First off, thanks for the link to the Hampsten interview. Good read. Now, about St. Greg’s retirement. I don’t doubt that he may have noticed the effects of EPO during the last few years of his career. I would be more surprised to hear him say he hadn’t.
But when he retired, he did so because he couldn’t keep up — not because of EPO, but because he had a real, medical condition that prevented him from doing so. LeMond, at his best, was a very dominant racer. That EPO helped various people do better than they would have is undoubtedly true. But LeMond, at full strength, was strong enough to keep up. With the mitochodrial myopathy, the energy factories of his muscles were no longer working properly, and thus neither were his muscles. His VO2-max dipped quite a bit over the last years of his career, to the point that he was about as capable as your average Cat 2 or Cat 3. That’s just not enough to keep up in the pro peloton, regardless of whether you dope or not.
LeMond speaks frankly about what he believes. No arguments from me on that. But is he truthful or credible? Depends on who you ask. Some of what he’s said has turned out, at least in broad brush strokes, to be true. No arguments. The story he now tells about retiring from the sport is not, however. One merely has to go back and look up the articles of the time to see that. Are you going to honestly argue that LeMond didn’t speak about his true reason for retiring due to cycling’s omerta? Once he’d retired, there was nothing for him to fear. His cycling business was already in shreds, not because of his outspoken comments about doping, but because of poor business management. Trek bought up LeMond’s brand at a bargain price, in part because of that. (Although, he does get a royalty on every bike sold.)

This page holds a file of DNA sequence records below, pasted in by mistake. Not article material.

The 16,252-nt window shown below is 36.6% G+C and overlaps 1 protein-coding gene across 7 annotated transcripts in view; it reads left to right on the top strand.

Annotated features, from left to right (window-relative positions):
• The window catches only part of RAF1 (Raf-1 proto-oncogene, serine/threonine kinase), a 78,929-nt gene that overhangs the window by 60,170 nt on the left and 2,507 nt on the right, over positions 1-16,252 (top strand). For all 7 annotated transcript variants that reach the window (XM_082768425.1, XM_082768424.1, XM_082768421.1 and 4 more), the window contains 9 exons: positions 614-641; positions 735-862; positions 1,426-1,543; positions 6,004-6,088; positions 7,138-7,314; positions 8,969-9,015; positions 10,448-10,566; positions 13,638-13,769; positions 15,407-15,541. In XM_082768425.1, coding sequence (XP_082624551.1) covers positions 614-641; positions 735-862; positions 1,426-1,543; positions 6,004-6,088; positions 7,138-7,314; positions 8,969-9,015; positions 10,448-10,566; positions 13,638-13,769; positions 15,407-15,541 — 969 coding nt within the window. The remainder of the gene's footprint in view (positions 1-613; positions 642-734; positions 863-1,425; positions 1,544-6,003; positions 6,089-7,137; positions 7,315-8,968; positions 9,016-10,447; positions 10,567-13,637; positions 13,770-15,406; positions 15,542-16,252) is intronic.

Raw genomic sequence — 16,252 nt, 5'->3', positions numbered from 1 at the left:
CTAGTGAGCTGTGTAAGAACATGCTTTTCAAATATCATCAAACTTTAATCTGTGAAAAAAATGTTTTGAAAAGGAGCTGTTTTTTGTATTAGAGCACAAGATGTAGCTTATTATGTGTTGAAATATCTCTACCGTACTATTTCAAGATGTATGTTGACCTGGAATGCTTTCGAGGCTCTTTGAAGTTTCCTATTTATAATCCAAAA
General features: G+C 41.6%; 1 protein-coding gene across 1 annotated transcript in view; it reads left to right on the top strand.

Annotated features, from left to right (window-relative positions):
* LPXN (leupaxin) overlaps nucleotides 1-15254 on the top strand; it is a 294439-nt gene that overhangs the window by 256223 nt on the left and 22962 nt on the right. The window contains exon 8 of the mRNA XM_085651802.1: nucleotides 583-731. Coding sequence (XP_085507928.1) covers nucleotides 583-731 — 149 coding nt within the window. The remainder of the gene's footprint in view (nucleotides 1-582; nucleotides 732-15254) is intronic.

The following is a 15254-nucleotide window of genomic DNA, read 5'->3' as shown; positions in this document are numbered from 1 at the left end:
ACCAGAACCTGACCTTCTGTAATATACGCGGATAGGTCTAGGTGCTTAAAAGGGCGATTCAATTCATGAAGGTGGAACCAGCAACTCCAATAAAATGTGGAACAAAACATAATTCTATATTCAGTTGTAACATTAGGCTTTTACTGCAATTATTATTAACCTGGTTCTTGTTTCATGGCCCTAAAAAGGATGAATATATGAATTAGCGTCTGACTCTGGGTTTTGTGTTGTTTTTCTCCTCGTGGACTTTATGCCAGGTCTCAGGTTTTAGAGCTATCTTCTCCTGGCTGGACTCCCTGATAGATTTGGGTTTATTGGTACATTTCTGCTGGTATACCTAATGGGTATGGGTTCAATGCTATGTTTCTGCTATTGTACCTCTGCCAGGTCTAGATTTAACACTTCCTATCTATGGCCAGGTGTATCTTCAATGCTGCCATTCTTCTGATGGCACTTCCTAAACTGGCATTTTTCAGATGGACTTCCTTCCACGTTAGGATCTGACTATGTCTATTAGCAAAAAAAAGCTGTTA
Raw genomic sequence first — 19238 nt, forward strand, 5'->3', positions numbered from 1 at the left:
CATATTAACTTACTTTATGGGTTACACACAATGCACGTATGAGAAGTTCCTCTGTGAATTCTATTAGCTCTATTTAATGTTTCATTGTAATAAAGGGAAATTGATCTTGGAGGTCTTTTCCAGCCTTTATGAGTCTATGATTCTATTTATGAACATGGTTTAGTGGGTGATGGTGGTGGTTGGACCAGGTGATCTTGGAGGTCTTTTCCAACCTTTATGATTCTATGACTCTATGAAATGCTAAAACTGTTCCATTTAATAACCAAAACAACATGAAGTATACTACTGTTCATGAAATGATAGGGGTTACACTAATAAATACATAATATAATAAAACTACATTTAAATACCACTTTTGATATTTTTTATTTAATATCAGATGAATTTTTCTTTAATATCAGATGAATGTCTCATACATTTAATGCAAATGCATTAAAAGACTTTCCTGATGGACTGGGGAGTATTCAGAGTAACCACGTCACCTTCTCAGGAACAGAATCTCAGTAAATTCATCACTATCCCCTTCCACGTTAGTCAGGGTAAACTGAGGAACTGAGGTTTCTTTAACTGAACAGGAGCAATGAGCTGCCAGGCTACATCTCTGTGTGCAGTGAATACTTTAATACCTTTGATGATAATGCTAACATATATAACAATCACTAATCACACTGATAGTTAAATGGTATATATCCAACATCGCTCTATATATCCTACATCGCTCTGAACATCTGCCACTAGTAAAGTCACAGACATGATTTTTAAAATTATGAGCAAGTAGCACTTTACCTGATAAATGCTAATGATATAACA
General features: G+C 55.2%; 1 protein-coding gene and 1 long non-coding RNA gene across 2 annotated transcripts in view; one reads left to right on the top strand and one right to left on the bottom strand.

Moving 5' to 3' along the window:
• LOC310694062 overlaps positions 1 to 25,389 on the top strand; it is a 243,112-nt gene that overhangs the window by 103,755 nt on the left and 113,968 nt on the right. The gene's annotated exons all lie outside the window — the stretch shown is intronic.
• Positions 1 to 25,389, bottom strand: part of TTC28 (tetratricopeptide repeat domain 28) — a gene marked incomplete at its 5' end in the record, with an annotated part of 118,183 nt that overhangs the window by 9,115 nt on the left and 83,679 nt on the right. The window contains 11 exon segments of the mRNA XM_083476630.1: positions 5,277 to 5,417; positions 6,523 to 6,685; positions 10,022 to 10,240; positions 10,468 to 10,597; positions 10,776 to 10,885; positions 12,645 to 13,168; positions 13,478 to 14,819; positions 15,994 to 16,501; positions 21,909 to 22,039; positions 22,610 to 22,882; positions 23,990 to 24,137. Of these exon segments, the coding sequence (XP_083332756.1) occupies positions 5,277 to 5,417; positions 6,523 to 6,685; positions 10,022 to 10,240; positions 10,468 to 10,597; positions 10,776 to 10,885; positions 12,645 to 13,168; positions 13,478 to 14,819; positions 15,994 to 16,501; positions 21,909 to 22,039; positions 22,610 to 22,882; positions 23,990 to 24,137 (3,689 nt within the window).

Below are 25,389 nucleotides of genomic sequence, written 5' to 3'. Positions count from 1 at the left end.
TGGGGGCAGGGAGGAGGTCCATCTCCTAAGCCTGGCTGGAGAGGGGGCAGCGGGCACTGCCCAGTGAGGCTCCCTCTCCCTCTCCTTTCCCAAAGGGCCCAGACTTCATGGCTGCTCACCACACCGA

The blowback he’s gotten because of his comments on doping has come from people voting with their pocketbooks more than anything else. People who’ve owned GL products over the years and who no longer buy anything with his name on it.
Morgan is right. What gets me riled up about LeMond is not that he talks about doping. We’re all entitled to free speech. What gets me riled up is that he’s got the ability to do more than talk about it — and he doesn’t. He does things that get him in to the spotlight. Some is good. Like encouraging youngsters not to dope.
But he can do more, and he doesn’t. And at the same time, he finds pleasure in the travails of the sport he professes to love. I take no pleasure in the doping scandals that tarnish our sport. I’d much rather see people like Dr. Strauss and Paul Scott, developing programs to discourage doping. And I’d like to see them get more publicity for their efforts. They’re the ones finding solutions. All St. Greg seems to be doing is getting his name in the paper and continuing to fuel his feud with Lance Armstrong. If he wants to go after Lance, I say let the two meet on the road, go for a long ride and see who comes back upright.

Sara February 16, 2008 at 2:08 pm

Rant, excellent posts!!!

I agree with everything you said. Keep up the great work!

ludwig February 16, 2008 at 5:09 pm


You can twist my words all you want. But Rant wrote this post because Lemond spoke and Rant didn’t like what he had to say. The petty personal attacks on Lemond will never stop until stops “flapping his gums” (invariably people have to use words like “shut your trap” when talking about Lemond). The point is Lemond speaks and people don’t want to hear what he says. Social pressure, legal threats….this is how omerta works.